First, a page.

Earlier this Summer I told you about the Blind Pig & The Acorn Bean Project sponsored by Sow True Seed. If you missed it or have forgotten-here is the gist of the project:
Sow True Seed sent me seeds from most of their bean varieties. I, along with 4 Blind Pig & the Acorn @ Large Bean Reporters planted the seeds and over the course of the summer we kept track of the following attributes:
- early growth
- bean vine
- growth throughout the season
- and perhaps most important-taste
I haven’t received the final results from all of the Blind Pig & the Acorn @ Large Bean Reporters yet, but below, you can see the results from the Bean Varieties I tested.
Lima Bean King of the Garden Pole proved true to it’s name in the sense that the beans reached the top of the bean teepee. But the vines didn’t produce one bean.
I planted the Black Kabouli Garbanzo Beans 3 times-with no success of any sprouting.
Mary’s Pole Beans acted more like a bush bean. The leaves look shriveled and crinkly from the beginning and the vines never did climb the poles we had erected for them. Mary’s Pole Bean did produce-but not much. We got about a handful of beans from each teepee.
The Succotash Beans started out looking good but trickled back to nothing before summer was over and didn’t produce one bean.
The most interesting bean I tried for Sow True Seed was the Asparagus Bean. The beans grow up to 2ft long! The Asparagus beans were fabulous producers. When I first seen those long beans I thought how in the world will I cook them? They don’t really have much of a string-so that wasn’t a big issue. I cut the beans in pieces and steamed them. The Asparagus Beans have a great taste and the plants seemed to be immune to the bugs.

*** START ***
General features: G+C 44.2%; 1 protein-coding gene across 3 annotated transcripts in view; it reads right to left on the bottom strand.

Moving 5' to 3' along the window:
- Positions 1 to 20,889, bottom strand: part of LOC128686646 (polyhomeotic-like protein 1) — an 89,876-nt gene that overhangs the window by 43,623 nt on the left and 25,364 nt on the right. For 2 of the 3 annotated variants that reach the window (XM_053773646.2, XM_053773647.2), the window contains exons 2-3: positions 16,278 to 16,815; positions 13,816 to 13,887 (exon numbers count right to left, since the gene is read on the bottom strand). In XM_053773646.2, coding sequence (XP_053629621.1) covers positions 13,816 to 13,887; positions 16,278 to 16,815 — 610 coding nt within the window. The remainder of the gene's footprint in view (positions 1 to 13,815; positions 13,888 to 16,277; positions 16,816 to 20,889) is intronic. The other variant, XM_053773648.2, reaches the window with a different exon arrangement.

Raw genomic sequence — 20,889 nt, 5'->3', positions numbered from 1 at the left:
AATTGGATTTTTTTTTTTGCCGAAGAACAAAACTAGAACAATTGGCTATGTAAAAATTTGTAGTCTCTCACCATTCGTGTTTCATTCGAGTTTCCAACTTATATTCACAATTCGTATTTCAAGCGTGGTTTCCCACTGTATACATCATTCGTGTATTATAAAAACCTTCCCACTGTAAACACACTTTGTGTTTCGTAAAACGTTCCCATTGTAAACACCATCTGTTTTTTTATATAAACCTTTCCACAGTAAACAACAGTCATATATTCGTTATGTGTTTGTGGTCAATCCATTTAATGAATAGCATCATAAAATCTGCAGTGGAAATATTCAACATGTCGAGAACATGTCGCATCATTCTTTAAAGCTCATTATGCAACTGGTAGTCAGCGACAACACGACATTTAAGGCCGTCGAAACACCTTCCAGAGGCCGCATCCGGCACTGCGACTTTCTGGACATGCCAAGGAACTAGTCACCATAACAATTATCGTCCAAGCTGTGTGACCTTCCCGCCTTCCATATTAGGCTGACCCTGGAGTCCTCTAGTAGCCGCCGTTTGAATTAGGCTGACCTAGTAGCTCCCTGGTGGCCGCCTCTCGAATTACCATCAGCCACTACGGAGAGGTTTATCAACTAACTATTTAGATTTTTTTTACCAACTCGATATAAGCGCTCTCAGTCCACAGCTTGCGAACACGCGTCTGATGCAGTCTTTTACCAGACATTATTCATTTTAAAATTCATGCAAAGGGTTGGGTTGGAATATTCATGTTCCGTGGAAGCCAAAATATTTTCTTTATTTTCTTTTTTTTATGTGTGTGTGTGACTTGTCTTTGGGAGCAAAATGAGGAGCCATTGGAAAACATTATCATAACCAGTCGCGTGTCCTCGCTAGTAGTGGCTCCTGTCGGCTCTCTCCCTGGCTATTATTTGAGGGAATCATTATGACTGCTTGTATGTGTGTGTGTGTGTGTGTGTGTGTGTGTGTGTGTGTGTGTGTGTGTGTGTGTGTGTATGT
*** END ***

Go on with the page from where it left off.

The Lima Henderson Bush Beans looked very healthy and full all summer. And they produced bean pods-but somehow the actual bean inside never fully matured. The pods stayed flat until they finally begin to turn brown and brittle.
Sow True Seed’s Bush Bean Romano #14 was a fantastic producer for us. The beans are long and flat looking and very tasty.
I steamed the Romano beans and added nothing more than salt and pepper. The beans have a great taste and texture and even the picky eaters in the Blind Pig house like them.
Sow True Seed also has a pole variety of Romano beans-we tested them out too. They didn’t seem to be as prolific as the bush variety-although they looked the same-and were equally as tasty.
We typically grow white half runners. For the last 2 years we’ve grown a variety handed down through a local family for generations. The beans are supplied to us by Kenneth Roper (THANK YOU KENNETH). We plant the majority of our beans in Pap’s big garden. Sadly this year-the big garden was swamped by all the rain and was almost a total loss.
The variety that Kenneth shares with us-and the white half runners we’ve grown in the past have always been pole beans that we have to trellis. So I was anxious to see how Sow True Seed’s Mountaineer Half Runner Bush Bean compared. Sow True Seed’s Mountaineer Half Runner Bush Bean was a good producer. The beans were pretty with not many spots-and very tasty. I do think the plants could have benefited from some sort of support though.
And last on my list is the Doyce Chambers Greasy Cut-short Pole Beans. These beans started off great-climbing quickly to the top of the their bean teepees but they seem to fall behind as summer progressed and didn’t produce as many beans as I had hoped. The beans were full and tasty.
I’m positive the bean varieties that didn’t perform well, suffered from our rainy summer. Cherokee County is close to 17 inches above normal rainfall levels.
I did have one more variety to test-Fava Beans. I planted them about 2 weeks ago-I’ll let you know how they grow. And I’ll share the results from the Blind Pig & the Acorn @ Large Bean Reporters when I get them.
Sow True Seed has been very good to the Blind Pig & the Acorn over the last 2 years, and I certainly hope our partnership continues into the future.